where are you located in Catalonia?
Originally Posted by jaimeb82
From time to time I go to Barcelona, though I rarely carry the camera, It's close enough if I need to do any work. I go early and I don't like to have it all day hanging around, usually being a bit tired, with the economical situation nowadays, I think that any robber might think the camera is valuable.
I suggest you get a small 35mm camera that is not heavy, that way you can take pictures as you go during the day. And regarding the robbers, don't you think they are more interested in the nice and expensive new digital cameras? If someone would try to rob my camera I would try to explain the robber that he will have a hard time selling a film camera today, unless he's got a blade in his hands of course!
I got an OM-1 which is already light. Robbers may not care about anything. Heck, a mate got assaulted and the guy said he had a knife just for his worthless 2 year old cellphone. I never go alone, but no one ever knows.
I forgot, I love fall/autumn and winter. Because I have wear jackets, and it's easy to wear the camera on the neck, zip it under the jacket; it keeps it warm (no condensation problems) and hidden. I just forgot it because having this hot weather now, thinking about jackets is the last thing to do.
The OM1 body is just as thin as a minolta P&S my mother used, it the lens would be smaller, it would be impossible to anyone to see I wear a camera under the jacket.
And by the way. Stuff looks better on that seasons. Summer becomes boring. Blue plain sky, thank god today and two days ago
robbers in Spain can't get guns as easily as in the states, they all go for the gypsy kind of knife, it is cheaper and no need to buy bullets. If he's got a gun I will give him my underwear if he asks for it!
Originally Posted by Sirius Glass
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Just go shoot. Your personality will determine your shots. That is not a bad thing. When you see your shots and do not like them, it may, in fact change your personality. Whatever happens, it will be natural, and you will produce pictures that reflect who you are.
"Truth and love are my law and worship. Form and conscience are my manifestation and guide. Nature and peace are my shelter and companions. Order is my attitude. Beauty and perfection are my attack."
- Rob Tyner (1944 - 1991)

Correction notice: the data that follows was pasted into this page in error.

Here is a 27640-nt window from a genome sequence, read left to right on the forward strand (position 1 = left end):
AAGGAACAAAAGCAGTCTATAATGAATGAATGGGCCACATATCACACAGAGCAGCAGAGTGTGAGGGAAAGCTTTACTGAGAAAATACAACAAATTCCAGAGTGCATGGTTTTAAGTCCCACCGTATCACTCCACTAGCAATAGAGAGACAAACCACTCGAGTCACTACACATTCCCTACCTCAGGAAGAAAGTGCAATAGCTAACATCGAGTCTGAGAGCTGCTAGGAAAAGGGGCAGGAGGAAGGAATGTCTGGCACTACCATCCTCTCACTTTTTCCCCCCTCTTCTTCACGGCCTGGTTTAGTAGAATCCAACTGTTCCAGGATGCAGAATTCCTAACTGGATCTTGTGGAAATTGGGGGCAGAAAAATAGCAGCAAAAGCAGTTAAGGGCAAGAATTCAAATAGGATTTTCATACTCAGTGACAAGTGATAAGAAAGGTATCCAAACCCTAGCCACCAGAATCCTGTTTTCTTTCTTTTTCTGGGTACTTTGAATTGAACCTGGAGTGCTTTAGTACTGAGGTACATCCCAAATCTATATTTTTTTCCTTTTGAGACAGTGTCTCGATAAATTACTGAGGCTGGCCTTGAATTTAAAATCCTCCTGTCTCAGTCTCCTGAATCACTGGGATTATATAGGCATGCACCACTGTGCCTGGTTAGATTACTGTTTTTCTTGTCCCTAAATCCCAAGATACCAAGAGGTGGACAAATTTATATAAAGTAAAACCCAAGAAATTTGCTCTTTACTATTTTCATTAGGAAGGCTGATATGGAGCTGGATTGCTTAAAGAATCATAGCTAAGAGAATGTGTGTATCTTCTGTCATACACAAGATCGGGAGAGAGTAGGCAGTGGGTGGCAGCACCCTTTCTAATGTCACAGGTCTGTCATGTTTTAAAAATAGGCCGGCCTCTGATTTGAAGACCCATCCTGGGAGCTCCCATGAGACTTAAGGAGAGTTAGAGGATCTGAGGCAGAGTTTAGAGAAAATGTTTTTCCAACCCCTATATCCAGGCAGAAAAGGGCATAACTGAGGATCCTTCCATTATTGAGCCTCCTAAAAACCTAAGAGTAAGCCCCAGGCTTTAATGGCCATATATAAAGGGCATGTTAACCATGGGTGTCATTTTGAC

I have a tip for you Prest_400, you are in Tarragona area, I know there are Roman ruins in Tarragona where tourist go. Go there and you will look exactly like another tourist with a camera. Instead of taking pictures of the ruins take pictures of the people walking around the ruins. It is a slightly different version of street photography but can be a starting point.
Prest, your mind (your fears) is making the matter worst than what it is.
I am ready to bet with you 1 kg of "Hamon Serrano" that you will conquer your hung ups sooner than you think , and that fear will transform with enthusiasm and your images will get better and better.
It's all about starting, and not minding any thought that is trying to stop you.
I've spent the past 8 months or so shooting the downtown street I walk to and from work each day...use a small SLR (FM or F90x) with a 35mm f2.
Small simple and it works..surprisingly simple but you really have to want it and be aggrssive - in the sense that you don't let moments pass you by.
For me, shooting "street" is a matter of nerve, and I don't always have enough. My most successful efforts (successful being a relative term - read as, "I took pictures on the street!") were done with the following parameters:
1. Used a rangefinder -- it was helpful to be able to put the RF viewfinder quickly to my right eye while keeping my left eye open to observe the whole scene around me. The RF is much less intimidating, I believe, than most DSLRs would be. A "big rig" SLR used to mark you as a pro, but now every doofus in town is walking around with a massive DSLR with an el-cheapo 5mm-500mm zoom on the front!
2. Used Tri-X film, allowing F8. This f-stop allowed me to focus the camera at approx 8 feet, then not worry about focusing each time I shot - depth of field kept the scene in focus.
3. Kept walking toward my subjects. I took a long walk mostly shooting as I passed people on the sidewalk. People will seldom make an effort to stop and confront you if they are "on the move" - not worth the effort, I suppose.
4. Shot a lot of pictures in "tourist" areas -- particularly in D.C. near sites with lots of other people carrying cameras. As several have indicated above, this lets you "blend in" as you build up your nerve.
5. Always striving to get closer to the subjects. this is tough at first, because my natural tendency is to avoid getting too close to someone and snapping a picture. I really have to work on this!
6. Smile at people. This always tends to disarm anyone suspicious of a roving photographer. Garry Winogrand seemed to be a master at this - smiling and exchanging light banter with people he was trying to photograph (at least when he was being filmed doing his street photography).
7. Don't bother to ask permission.
Rinse and repeat, often!!